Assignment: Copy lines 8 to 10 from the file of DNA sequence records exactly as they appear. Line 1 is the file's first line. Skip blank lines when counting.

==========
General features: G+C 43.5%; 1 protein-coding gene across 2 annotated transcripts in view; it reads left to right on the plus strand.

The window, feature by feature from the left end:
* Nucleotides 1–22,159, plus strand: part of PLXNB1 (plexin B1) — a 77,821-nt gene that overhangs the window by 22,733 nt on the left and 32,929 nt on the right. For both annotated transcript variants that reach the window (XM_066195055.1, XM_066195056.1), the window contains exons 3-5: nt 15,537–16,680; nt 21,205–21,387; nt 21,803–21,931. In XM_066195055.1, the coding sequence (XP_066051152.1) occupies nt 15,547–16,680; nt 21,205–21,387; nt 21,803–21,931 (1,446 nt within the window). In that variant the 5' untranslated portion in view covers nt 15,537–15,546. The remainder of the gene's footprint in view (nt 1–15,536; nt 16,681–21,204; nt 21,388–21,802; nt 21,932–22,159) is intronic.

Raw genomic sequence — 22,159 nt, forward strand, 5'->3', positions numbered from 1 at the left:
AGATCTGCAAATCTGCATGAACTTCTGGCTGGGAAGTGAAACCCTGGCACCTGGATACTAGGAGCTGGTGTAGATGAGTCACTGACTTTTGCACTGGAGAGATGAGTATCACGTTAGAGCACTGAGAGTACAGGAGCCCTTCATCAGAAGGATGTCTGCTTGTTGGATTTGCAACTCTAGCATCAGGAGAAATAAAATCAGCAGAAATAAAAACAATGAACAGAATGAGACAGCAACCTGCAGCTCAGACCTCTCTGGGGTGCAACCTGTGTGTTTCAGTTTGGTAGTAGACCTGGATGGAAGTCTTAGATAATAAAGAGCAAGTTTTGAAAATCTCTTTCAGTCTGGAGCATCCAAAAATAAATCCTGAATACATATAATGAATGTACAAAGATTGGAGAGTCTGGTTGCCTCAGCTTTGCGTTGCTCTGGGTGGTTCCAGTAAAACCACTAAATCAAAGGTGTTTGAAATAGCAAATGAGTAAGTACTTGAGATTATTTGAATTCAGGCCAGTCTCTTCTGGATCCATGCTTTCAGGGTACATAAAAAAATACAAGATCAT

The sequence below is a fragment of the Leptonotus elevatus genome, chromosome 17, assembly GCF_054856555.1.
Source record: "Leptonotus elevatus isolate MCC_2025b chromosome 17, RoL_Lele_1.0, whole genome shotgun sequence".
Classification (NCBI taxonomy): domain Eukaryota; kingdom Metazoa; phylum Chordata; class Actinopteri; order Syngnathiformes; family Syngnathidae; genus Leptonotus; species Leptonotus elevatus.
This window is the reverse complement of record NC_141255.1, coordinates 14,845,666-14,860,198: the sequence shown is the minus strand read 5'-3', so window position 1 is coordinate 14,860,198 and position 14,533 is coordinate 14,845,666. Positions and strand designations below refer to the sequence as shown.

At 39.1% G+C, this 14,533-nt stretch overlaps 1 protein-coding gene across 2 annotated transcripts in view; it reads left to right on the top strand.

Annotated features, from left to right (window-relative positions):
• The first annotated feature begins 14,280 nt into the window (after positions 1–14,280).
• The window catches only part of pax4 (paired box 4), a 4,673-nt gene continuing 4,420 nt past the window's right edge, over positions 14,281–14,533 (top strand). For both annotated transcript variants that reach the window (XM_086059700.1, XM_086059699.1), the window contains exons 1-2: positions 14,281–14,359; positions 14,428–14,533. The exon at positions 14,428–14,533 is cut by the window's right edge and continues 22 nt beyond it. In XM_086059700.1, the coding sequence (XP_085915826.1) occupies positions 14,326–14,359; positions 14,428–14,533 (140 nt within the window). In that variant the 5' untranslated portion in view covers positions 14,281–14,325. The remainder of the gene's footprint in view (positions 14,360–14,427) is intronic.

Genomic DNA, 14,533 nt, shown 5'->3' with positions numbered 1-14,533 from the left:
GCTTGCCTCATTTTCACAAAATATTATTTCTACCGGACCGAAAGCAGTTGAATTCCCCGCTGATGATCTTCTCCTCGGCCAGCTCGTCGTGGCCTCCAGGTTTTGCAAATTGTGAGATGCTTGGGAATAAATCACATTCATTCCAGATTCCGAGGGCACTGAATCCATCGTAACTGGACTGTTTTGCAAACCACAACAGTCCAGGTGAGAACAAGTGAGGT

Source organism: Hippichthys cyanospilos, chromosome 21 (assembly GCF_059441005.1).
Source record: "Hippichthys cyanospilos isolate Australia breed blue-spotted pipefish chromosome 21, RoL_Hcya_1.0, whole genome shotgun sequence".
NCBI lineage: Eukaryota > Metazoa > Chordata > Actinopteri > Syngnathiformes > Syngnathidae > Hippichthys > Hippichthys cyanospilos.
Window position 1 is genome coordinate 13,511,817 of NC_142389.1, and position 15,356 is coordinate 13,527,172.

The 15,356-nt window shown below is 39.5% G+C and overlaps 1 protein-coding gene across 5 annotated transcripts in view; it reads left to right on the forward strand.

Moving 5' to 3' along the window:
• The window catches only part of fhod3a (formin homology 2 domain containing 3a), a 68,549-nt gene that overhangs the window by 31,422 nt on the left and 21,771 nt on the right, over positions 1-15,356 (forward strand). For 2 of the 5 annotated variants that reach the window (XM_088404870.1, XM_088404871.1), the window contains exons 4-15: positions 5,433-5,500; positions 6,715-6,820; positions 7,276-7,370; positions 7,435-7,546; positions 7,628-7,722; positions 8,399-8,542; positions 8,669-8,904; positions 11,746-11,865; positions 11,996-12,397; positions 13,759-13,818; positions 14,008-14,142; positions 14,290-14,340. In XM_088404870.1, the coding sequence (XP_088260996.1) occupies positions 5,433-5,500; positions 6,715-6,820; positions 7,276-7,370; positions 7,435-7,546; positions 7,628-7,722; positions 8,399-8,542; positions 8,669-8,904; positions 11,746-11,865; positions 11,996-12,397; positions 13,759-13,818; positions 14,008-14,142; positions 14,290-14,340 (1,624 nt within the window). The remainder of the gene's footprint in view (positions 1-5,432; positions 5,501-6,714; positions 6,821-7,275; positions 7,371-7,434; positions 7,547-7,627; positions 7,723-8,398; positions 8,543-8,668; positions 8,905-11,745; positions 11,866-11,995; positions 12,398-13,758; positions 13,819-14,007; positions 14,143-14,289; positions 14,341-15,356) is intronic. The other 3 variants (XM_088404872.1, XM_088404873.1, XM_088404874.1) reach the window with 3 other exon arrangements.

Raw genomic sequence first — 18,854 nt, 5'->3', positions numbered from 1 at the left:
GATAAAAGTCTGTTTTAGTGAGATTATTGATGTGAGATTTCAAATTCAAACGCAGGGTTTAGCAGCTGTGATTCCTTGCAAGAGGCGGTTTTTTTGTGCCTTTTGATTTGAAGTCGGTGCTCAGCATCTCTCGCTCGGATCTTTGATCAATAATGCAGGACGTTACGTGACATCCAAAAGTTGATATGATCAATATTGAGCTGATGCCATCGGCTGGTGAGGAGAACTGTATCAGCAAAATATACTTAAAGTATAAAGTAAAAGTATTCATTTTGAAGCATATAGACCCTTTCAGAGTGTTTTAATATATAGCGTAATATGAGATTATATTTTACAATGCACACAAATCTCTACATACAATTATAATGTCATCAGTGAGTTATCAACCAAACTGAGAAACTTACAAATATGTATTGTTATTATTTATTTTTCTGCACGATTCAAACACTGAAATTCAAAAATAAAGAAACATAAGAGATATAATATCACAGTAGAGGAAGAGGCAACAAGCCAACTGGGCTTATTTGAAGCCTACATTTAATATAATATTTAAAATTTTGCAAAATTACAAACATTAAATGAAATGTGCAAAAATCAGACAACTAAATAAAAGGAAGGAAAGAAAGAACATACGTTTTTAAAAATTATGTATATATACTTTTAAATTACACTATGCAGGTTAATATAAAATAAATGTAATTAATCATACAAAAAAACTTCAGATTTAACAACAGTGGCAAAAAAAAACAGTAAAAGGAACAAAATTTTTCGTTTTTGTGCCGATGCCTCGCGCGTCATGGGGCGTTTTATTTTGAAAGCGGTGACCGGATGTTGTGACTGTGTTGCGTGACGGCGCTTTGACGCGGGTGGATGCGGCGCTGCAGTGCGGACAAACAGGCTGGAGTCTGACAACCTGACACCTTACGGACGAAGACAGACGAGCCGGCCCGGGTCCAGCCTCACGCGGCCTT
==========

Classification (NCBI taxonomy): domain Eukaryota; kingdom Metazoa; phylum Chordata; class Actinopteri; order Syngnathiformes; family Syngnathidae; genus Leptonotus; species Leptonotus elevatus.
This window is the reverse complement of record NC_141255.1, coordinates 14,845,666-14,860,198: the sequence shown is the minus strand read 5'-3', so window position 1 is coordinate 14,860,198 and position 14,533 is coordinate 14,845,666. Positions and strand designations below refer to the sequence as shown.

At 39.1% G+C, this 14,533-nt stretch overlaps 1 protein-coding gene across 2 annotated transcripts in view; it reads left to right on the top strand.